It is no coincidence that the problems of the seven churches in Revelation 2 and 3 are followed by a majestic vision of him who sits on the throne in chapter 4 and the Lamb who was slain in chapter 5. The magnificent picture of the sovereign, holy God of the universe sitting on the throne and the Lamb at his right hand follows seven very practical, specific letters. Many people overlook the fact that they are right next to each other. They treat the seven letters like a disconnected introduction to the real meat and potatoes of Revelation. But the vision of God in chapters 4 and 5 is the answer to the problems posed in chapters 2 and 3.
Each of the churches is called to overcome. But how do you do that? The answer is found in chapters 4 and 5. You get a breathtaking glimpse of God and the Lamb. You take your eyes of your earthly situation and gaze into heaven and see what true reality looks like. No matter the church’s problem, what is most needful is to see God in his glory. Lost your first love? Being persecuted? Impure? Bad theology? Spiritually dry? Full of weakness? Apathetic? You need to know God better.
One of the things that keeps me grounded as a pastor is to ask myself, “Will this help me and my people die well?” Promoting radical uncertainty does not help people die well. Calling people to live the life of Jesus while minimizing the death of Jesus as the substitutionary sacrifice which turned away our Father’s wrath does not help people die well. Assuring people that the gospel is not information containing propositional good news, but is instead an invitation to kingdom living, does not help people die well. Undermining confidence in our ability to know anything beyond our own interpretations of the Bible does not help people die well. Calling us to simply experience the wild, unexplainable journey of faith doesn’t help much when it comes time to reach our eternal destination.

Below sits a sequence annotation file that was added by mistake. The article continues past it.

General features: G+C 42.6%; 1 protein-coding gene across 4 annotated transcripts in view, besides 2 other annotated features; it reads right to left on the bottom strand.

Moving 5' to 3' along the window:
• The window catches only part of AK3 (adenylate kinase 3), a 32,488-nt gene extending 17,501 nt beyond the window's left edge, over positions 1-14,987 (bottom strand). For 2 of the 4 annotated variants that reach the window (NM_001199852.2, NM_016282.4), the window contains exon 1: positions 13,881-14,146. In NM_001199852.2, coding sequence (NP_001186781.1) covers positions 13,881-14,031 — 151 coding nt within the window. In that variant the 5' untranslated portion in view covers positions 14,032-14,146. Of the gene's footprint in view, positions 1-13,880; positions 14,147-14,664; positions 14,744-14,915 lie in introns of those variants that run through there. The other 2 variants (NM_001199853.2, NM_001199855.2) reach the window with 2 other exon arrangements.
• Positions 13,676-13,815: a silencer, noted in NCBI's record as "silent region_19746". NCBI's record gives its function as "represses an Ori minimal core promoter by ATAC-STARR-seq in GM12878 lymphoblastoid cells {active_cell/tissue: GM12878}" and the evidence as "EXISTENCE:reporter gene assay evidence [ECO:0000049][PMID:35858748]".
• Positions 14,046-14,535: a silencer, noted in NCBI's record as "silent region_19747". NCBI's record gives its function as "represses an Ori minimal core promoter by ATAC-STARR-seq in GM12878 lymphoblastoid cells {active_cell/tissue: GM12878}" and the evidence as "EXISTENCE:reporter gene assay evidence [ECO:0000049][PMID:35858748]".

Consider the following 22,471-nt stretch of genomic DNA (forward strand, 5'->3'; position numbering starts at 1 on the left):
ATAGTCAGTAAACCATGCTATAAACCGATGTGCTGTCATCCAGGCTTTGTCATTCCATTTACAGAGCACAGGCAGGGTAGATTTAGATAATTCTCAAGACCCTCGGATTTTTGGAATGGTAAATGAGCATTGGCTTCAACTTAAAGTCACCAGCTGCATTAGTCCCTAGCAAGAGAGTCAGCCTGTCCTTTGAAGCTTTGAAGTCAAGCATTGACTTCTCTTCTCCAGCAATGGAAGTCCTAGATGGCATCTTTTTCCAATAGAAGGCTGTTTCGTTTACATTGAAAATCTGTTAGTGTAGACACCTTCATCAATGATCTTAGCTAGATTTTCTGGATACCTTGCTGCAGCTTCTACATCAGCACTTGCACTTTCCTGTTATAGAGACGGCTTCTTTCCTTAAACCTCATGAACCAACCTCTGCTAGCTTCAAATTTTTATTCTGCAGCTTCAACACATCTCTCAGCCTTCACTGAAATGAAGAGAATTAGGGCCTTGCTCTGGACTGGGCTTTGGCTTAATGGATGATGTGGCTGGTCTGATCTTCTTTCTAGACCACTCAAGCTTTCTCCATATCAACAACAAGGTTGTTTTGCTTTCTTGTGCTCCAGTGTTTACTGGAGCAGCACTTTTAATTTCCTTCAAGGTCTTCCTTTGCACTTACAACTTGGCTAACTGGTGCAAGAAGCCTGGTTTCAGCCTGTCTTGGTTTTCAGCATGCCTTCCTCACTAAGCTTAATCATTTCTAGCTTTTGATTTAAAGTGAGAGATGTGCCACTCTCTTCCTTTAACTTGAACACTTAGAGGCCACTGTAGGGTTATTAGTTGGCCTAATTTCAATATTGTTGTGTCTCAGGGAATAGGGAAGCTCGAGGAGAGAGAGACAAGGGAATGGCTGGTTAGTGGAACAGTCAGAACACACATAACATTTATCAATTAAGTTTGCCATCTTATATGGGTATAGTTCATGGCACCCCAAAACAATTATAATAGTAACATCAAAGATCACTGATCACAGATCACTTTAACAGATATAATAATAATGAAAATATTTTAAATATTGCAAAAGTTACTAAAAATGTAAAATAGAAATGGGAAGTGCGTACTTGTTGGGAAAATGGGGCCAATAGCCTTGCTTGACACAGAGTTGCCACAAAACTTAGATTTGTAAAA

What puts a rock under my feet and hope in my heart is the certain knowledge that God is holy, righteous, loving, all-knowing, all-powerful, eternal, independent, sovereign and merciful; that he created the world good only to have Adam plunge the human race into sin and bondage to ever-increasing wickedness; that God purposed in eternity past to save those whom he would call, and that in the fullness of time he sent his Son, Jesus Christ, to live the life we couldn’t and die the death we deserved; that Jesus will come again to judge the living and the dead, justly condemning the unbelieving to eternal punishment and granting the followers of Jesus to live forever in never-ending, always-increasing enjoyment of God. Resting in all of this helps us do what all the mysterious paradoxes and postmodern uncertainties never could—it helps us die well. Call it linear, dogmatic or hopelessly otherworldly, but it’s what Christians have held on to for millennia as their only comfort in life and in death. And by God’s grace, such an articulation of the Christian message will emerge and re-emerge, unapologetically and unhesitatingly, as front and center in all our churches. It is after all, as Jude put it so long ago, our common salvation and the faith that was once-for-all delivered to the saints.